According to Monbéraut’s memoir, his relationship with the British quickly became fraught with distrust and power struggles. He believed that Stuart remained jealous over his reputation and success in negotiations with the tribes. Rumors spread that Monbéraut’s employment would be terminated after he returned to Mobile from Pensacola. Some accounts reported that British officials, including Governor Johnstone, questioned whether or not Monbéraut remained more loyal to the French and the native tribes. As a result, he increasingly believed that Johnstone would ruin him both professionally and financially because of what he personally referred to as his “superiority” with the chiefs, for whom he had long interpreted. Further, Monbéraut argues in his memoir that both Johnstone and Stuart used his Catholic faith as an excuse for terminating his employment rather than admit to their own jealousies. In hopes of untangling himself from the British, Monbéraut began planning his return to France with his family in 1768 after selling his estates. A great deal of his fortune was lost after he sold the Lisloy plantation at a loss and his other properties sold for credit or far less than their value.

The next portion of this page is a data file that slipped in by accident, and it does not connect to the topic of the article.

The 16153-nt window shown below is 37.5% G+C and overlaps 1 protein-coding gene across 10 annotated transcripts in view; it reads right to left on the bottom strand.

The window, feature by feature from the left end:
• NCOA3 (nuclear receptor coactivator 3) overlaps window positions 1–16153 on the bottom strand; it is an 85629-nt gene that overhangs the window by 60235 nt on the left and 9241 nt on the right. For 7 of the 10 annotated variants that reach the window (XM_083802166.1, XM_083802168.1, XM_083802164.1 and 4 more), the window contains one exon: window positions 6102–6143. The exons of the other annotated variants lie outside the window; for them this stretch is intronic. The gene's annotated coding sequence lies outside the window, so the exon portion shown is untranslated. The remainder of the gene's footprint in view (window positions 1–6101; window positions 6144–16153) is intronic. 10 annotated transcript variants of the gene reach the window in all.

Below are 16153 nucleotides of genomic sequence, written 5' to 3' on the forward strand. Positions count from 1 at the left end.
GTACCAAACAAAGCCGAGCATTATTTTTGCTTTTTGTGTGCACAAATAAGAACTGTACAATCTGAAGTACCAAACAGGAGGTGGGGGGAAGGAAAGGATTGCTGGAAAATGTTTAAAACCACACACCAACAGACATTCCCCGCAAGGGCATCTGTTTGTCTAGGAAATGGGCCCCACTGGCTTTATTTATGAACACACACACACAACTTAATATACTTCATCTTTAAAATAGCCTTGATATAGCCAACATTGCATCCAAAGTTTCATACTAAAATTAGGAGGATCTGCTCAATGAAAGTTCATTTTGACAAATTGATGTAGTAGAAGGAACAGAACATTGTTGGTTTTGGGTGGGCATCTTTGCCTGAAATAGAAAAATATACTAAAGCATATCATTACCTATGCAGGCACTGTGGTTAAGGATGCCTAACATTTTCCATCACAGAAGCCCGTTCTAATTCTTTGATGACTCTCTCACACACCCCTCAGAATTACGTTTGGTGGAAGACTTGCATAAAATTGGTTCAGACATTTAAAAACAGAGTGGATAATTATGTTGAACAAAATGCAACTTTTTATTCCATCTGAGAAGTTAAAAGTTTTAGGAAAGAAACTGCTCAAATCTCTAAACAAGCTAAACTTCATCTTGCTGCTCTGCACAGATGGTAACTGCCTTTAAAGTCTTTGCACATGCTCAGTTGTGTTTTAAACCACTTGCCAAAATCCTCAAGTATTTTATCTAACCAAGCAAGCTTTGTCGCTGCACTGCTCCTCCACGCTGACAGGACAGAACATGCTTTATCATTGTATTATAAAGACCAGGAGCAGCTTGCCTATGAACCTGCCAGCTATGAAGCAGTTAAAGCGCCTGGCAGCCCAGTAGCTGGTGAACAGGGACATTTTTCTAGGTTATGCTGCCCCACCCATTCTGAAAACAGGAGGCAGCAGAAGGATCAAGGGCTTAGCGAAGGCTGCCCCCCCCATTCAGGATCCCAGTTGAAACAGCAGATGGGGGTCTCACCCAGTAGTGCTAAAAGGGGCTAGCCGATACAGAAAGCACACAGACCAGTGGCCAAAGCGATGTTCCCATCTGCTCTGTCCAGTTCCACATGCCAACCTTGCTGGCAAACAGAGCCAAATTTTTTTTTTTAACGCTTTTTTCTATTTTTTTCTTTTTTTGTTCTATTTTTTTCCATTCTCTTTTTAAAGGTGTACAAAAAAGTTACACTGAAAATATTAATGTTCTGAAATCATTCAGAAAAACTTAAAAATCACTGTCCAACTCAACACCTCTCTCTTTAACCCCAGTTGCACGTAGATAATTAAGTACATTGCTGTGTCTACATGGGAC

In 1769, Monbéraut finally returned to France, with the help of King Louis XVI, despite his known cooperation with Britain. That August, he was granted his long-awaited military pension after presenting his case in court. Little is known of his later years in France, and he is believed to have died in 1786.

Further Reading

  • Anderson, Fred. Crucible of War: The Seven Years’ War and the Fate of the Empire in British North America, 1754-1766. New York: First Vintage Books, 2001.
  • Hamilton, Peter J. Colonial Mobile. 1910. Reprint, Tuscaloosa: University of Alabama Press, 1976.
  • Howard Jr., Milo B., and Robert R. Rea. “Introduction: The Coming of the British.” In The Memoire Justificatif of the Chevalier Montault de Monberaut; Indian Diplomacy in British West Florida, 1763-1765, 8-58. Tuscaloosa: University of Alabama Press, 1965.
  • Thomas, Daniel H. Fort Toulouse: The French Outpost at the Alabamas on the Coosa. Tuscaloosa: University of Alabama Press, 1989.